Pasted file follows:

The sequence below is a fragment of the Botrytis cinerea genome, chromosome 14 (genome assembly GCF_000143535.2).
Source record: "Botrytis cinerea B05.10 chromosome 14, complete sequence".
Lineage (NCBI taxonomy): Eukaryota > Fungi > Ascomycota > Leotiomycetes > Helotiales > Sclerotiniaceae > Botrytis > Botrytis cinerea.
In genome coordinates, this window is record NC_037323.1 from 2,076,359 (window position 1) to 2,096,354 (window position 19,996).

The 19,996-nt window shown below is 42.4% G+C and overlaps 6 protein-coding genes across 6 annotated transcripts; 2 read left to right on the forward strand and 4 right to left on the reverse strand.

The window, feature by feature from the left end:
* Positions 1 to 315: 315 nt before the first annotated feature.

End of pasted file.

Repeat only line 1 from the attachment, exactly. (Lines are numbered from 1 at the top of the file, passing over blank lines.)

The sequence below is a fragment of the Botrytis cinerea genome, chromosome 14 (genome assembly GCF_000143535.2).